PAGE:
Ulum al Qur'an
CONTENTS ONLINE LIBRARY
The Mushaf of Ubay bin Ka'b (d. 29 H/649)
He wrote a mushaf, in which two 'additional suras and another 'additional aya' were
reportedly found. [Itqan, I, p.
65; Ibn Abi Dawud, masahif, pp. 18S1; also Noldeke, T. et al.: Ceschichte des Qorans,
Leipzig, 1909-38 (abbr. as GdQ), 11, pp. 33-8. The first so called sura entitled al-khal'
(separation), translates as follows: 'O Allah, we seek your help and ask your forgiveness,
and we praise you and we do not disbelieve in you.
We separate from and leave who sins against you.' The second so-called sura, entitled al-hafd (haste) translates as follows: 'O Allah, we worship You and to You we pray and prostrate and to You we run and hasten to serve You. We hope for Your mercy and we fear Your punishment. Your punishment will certainly reach the disbelievers.' Obviously these two pieces constitute so-called 'qunut', i.e. supplications which the Prophet sometimes said in the morning prayer or witr prayer after recitation of suras from the Qur'an. They are in fact identical to some parts of qunut reported in the collections of hadith. See: Nawawi, al-adhkar, Cairo, 1955, pp. 57-8.
As to the single additional so-called aya, its translation is as follows: 'If the son of Adam was given a valley full of riches, he would wish a second one, and if he was given two valleys full of riches, he would surely ask for a third one. Nothing will fill the belly of the son of Adam except dust, and Allah is forgiving to him who is repentant. '
Again this text is known to be a hadith from the Prophet. See Bukhari, VIII, No. 444-47. According to Ibn 'Abbas (No. 445) and 'Ubay (No. 446) this text was at times thought to be part of the Qur'an. However Ubay himself clarifies that after sura 102: I had been revealed, they (i.e. the sahaba) did not consider the above to be part of the Qur'an. See Bukhari, VIII, No. 446. This explanation of Ubay also makes it very clear that the Companions did not differ at all about what was part of the Qur'an and what was not part of the Qur'an. when the revelation had ceased. and if e.g. this hadith occurred in the mushaf of Ubay, it was a mushaf for his own personal use, in other words, his private notebook, where he did not always distinguish between Qur'anic material and hadith, since it was not meant for general use and he himself knew well what to make of his own notes. The same is true of the other copies of the Qur'an, which some of the Companions had for their own personal use. Also those who transmitted to us the reports about these copies of the Qur'an of the Companions have only narrated to us the various differences which occurred there according to reports that reached them (e.g. the hadith in Bukhari, VIII, No. 446 that Ubay at some early stage held this sentence to be part of the Qur'an). However the actual manuscripts of these copies of the Qur'an of the Companions have not come down to us, since all of them agreed on the correctness and validity of the copies which 'Uthman had arranged to be written and distributed for general use. Hence their own personal notebooks became obsolete and were destroyed.]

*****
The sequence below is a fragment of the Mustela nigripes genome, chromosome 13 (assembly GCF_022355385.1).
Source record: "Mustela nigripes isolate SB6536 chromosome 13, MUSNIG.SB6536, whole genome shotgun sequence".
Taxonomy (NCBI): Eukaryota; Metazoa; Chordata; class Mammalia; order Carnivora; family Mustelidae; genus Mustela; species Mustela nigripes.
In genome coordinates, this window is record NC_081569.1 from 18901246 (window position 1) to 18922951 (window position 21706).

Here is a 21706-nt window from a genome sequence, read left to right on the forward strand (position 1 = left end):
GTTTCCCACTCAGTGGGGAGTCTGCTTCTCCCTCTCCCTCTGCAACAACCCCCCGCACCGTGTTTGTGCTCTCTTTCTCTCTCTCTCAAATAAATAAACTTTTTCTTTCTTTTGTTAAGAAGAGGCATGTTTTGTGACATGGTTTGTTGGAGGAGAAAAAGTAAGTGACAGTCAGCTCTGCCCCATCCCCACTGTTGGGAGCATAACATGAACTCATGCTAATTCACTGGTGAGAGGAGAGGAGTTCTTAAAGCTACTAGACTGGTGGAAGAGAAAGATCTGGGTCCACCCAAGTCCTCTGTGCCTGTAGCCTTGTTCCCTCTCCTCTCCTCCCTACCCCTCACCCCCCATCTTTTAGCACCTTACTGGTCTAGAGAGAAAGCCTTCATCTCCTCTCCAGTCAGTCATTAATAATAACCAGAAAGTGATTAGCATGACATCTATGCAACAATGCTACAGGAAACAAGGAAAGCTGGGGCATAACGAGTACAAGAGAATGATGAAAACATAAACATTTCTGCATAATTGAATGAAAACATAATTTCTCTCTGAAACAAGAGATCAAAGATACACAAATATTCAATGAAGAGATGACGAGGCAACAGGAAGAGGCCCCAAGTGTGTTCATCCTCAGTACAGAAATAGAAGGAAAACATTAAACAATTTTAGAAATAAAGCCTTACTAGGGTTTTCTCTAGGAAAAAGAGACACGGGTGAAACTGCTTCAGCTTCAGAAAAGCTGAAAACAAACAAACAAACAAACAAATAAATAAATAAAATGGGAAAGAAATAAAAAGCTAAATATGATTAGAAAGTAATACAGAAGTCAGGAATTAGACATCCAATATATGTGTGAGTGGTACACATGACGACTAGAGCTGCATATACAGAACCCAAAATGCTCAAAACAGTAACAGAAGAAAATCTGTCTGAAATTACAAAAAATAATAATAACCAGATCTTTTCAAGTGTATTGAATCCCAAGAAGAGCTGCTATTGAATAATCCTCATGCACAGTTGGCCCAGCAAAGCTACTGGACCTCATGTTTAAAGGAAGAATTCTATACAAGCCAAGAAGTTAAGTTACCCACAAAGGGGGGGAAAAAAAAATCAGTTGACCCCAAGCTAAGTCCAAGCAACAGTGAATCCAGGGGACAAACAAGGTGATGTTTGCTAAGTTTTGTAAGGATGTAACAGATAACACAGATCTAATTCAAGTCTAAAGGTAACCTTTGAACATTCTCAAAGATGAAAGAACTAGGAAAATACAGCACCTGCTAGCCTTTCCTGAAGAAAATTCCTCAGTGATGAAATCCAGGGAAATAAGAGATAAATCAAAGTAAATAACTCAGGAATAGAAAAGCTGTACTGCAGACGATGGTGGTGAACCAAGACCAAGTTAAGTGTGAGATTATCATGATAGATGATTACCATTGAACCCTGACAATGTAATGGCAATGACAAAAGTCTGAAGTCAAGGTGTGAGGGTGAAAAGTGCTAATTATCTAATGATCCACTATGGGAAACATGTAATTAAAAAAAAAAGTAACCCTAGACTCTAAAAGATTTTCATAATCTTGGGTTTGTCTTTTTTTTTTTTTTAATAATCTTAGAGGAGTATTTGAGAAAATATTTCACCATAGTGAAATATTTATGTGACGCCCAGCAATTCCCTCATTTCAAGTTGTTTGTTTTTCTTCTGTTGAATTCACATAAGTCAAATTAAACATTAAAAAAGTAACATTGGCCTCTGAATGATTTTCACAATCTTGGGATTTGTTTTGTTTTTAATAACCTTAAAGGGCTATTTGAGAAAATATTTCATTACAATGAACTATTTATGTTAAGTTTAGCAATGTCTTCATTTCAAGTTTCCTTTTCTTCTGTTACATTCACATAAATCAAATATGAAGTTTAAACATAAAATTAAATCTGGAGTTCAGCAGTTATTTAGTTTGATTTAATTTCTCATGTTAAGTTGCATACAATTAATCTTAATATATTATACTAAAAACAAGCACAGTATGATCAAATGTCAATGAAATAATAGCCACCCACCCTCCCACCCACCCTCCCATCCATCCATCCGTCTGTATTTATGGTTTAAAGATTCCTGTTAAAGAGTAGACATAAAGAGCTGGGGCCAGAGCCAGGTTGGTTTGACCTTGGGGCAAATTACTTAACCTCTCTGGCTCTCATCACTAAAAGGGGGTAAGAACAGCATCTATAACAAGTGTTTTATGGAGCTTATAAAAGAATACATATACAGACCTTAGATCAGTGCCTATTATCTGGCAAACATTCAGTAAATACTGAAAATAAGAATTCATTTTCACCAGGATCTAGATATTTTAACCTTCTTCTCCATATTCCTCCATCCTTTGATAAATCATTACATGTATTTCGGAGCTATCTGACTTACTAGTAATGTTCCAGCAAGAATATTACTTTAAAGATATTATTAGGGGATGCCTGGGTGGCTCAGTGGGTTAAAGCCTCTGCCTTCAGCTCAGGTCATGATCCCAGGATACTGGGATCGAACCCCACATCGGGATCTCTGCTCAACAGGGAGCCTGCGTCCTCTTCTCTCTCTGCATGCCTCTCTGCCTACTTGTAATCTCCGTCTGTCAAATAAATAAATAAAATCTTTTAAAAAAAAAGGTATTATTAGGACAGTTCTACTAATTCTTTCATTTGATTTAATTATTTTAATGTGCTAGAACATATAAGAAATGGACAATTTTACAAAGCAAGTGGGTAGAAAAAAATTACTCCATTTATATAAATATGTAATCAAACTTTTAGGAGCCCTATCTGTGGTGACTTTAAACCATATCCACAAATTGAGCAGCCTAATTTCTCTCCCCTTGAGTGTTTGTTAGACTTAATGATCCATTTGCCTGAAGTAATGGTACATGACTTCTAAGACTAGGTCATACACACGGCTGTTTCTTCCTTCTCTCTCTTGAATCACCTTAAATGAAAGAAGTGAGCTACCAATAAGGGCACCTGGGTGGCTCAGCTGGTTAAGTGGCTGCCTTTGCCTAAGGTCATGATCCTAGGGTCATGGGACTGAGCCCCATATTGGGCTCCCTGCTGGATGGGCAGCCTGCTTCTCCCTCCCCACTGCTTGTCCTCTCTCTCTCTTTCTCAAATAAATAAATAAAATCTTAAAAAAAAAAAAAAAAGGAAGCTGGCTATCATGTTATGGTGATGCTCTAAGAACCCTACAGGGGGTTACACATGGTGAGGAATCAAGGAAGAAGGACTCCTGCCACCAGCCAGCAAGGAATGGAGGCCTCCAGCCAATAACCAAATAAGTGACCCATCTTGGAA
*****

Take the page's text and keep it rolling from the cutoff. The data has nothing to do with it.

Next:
The order of the suras is again different from 'Uthman as well as Ibn Masud.
The following is the order of suras in the copy attributed to Ubay b. Ka'b: [Fihrist, I, pp. 58-60.]
1, 2, 4, 3, 6, 7, 5, 10, 8, 9, 11, 19, 26, 22, 12, 18, 16, 33, 17, 39, 45, 20, 21, 24, 23, 40, 13, 28, 27, 37, 38, 36, 15, 42, 30, 43, 41, 14, 35, 48, 47, 57, 52, 25, 32, 71, 46, 50, 55, 56, 72, 53, 68, 69, 59, 60, 77, 78, 76, 75, 81, 79, 80, 83, 84, 95, 96, 49, 63, 62, 66, 89, 67, 92, 82, 91, 85, 86, 87, 88, 74?, 98?, 61, 93, 94, 101, 102, 65?, 104, 99, 100, 105, ?, 108, 97, 109, 110, 111, 106, 112, 113, 114.
Again, as in the case of Ibn Mas'ud above this list is incomplete and does not contain all 114 suras of the Qur'an.
'Ubay has a total of 93 variants in Sura al-baqara. [Again taken as example only to illustrate the point.] Very often, his readings are similar to those of Ibn Mas'ud. For example, he reads al-baqara in 2:70 as al-baqira. So does Ibn Mas'ud.